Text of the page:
Home Tax Planning The tax break retirees might not know about – Financial Planning

The tax break retirees might not know about – Financial Planning

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Welcome to Retirement Scan, our daily roundup of retirement news your clients may be talking about.

The tax break retirees might not know about
Seniors who are working on a contractual or freelance basis after retirement should take advantage of the 20% tax deduction for pass-through income under the new tax law, according to this article from Barron‘s. “No one is talking about what a wonderful retirement planning technique this deduction is for your affluent professionals,” says an expert with the American College of Financial Services. “Most of us don’t just retire flat out. We consult or continue to work part-time.”

Bloomberg News

This is the no. 1 barrier to early retirement
A survey by TD Ameritrade has found that medical costs top the list of barriers for people who want to retire early, according to this article on personal finance website Motley Fool. Clients who want to retire before the age of 65 are advised to determine the options available to them, such as buying a health insurance policy and getting covered through a spouse’s plan. Those with high-deductible health plan have the option of contributing to a health savings account, which offers triple tax benefits: tax deduction on the contributions, tax-free investment growth and tax-exempt withdrawals for qualified medical expenses.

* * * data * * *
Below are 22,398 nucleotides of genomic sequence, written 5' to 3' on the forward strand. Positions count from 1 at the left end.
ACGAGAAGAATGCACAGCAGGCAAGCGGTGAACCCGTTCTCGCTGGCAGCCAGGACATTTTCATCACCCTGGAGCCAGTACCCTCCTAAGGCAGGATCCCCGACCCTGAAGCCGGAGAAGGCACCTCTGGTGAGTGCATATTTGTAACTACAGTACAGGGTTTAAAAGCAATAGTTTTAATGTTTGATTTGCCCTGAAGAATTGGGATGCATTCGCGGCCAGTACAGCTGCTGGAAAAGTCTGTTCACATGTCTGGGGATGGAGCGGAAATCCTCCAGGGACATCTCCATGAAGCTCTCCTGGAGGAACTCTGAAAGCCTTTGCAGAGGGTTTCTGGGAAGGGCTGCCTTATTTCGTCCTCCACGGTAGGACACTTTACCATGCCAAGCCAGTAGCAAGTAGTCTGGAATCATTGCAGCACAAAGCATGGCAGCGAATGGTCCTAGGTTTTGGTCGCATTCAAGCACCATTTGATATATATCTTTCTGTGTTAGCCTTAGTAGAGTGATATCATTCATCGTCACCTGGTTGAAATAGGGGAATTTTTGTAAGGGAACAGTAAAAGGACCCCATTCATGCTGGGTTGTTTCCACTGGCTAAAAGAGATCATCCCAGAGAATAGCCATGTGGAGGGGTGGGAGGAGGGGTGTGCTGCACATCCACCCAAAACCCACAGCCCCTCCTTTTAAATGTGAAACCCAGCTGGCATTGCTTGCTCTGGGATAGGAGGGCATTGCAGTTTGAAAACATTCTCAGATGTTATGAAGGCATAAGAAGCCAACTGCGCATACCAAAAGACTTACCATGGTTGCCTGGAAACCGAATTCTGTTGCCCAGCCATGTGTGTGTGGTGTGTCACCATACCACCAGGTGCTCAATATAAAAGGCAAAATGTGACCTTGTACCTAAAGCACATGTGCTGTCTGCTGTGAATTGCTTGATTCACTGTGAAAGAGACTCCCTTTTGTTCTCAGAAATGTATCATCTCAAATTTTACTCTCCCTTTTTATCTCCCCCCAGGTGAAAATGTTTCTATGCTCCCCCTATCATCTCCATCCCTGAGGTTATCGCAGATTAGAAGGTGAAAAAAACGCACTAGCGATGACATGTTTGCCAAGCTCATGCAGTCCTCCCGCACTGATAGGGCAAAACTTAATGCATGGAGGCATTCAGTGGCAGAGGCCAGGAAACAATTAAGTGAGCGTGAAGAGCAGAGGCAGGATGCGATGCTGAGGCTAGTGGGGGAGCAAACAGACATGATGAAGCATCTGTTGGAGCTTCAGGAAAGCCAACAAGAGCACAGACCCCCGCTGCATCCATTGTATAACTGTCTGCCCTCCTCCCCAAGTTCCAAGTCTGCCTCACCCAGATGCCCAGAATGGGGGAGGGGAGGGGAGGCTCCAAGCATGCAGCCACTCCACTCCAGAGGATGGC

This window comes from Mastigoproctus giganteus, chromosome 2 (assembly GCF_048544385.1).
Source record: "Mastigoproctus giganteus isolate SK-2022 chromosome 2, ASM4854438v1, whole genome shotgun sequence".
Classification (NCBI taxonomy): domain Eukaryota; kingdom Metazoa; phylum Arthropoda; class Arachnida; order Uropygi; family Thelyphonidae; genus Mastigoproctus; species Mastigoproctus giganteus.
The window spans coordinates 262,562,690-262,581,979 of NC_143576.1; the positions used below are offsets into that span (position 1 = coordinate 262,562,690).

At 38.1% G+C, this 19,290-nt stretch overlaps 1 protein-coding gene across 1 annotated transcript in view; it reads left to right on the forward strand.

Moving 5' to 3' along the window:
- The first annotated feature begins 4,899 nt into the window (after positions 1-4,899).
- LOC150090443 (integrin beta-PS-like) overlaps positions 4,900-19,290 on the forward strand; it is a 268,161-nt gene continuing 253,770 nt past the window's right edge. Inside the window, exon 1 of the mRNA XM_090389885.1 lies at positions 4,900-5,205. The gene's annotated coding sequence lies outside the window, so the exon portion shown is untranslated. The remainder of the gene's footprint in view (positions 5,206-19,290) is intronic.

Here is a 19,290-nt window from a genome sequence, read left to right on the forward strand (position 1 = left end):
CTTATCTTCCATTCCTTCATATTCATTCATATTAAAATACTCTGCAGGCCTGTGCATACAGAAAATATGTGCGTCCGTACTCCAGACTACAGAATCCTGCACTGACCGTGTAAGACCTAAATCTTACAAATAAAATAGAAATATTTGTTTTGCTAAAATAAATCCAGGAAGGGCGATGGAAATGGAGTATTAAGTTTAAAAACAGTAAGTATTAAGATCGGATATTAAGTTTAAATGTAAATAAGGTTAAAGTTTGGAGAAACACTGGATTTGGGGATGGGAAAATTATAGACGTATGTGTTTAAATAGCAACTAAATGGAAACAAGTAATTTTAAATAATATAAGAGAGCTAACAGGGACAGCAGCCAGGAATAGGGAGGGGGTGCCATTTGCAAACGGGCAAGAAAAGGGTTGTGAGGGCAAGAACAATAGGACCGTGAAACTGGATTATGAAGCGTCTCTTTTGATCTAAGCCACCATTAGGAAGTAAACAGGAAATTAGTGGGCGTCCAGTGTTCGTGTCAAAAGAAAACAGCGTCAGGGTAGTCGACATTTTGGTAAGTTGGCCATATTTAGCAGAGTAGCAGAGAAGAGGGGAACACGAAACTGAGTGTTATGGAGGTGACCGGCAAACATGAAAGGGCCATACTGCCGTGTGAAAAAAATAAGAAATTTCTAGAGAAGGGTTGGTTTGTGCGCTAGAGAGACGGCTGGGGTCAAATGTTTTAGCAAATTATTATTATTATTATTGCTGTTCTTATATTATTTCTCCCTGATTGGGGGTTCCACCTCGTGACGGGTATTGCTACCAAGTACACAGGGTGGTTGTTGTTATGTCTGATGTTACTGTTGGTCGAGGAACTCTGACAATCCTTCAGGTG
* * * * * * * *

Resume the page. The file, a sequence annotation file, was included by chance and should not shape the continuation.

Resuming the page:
Should you really do nothing amid market volatility? It depends on whether you’re 27 or 63
Younger clients who are investing in a retirement account such as 401(k) are advised to stick to the buy-and-hold strategy during a market downturn, according to this article on CNBC. By doing nothing, they will be taking advantage of the low-cost environment. However, they should hold the money earmarked for near-term expenses in cash or a CD and not in the stock market because of greater risk, says a CFP.

For small and mid-size businesses, it may be time to set up an employee retirement plan
Small businesses that are not offering retirement plans to their employees should consider opening one before the year is over, according to this article on USA Today. Having an employee retirement plan provides certain perks, such as tax deductions for the contributions. Small businesses can also have time until April of the following year to make contributions for the current year and claim the corresponding deductions. Small business employers also have the option of setting up a SEP.


Lee Conrad

Lee Conrad

Lee Conrad is a senior editor at Employee Benefit News and Employee Benefit Adviser.

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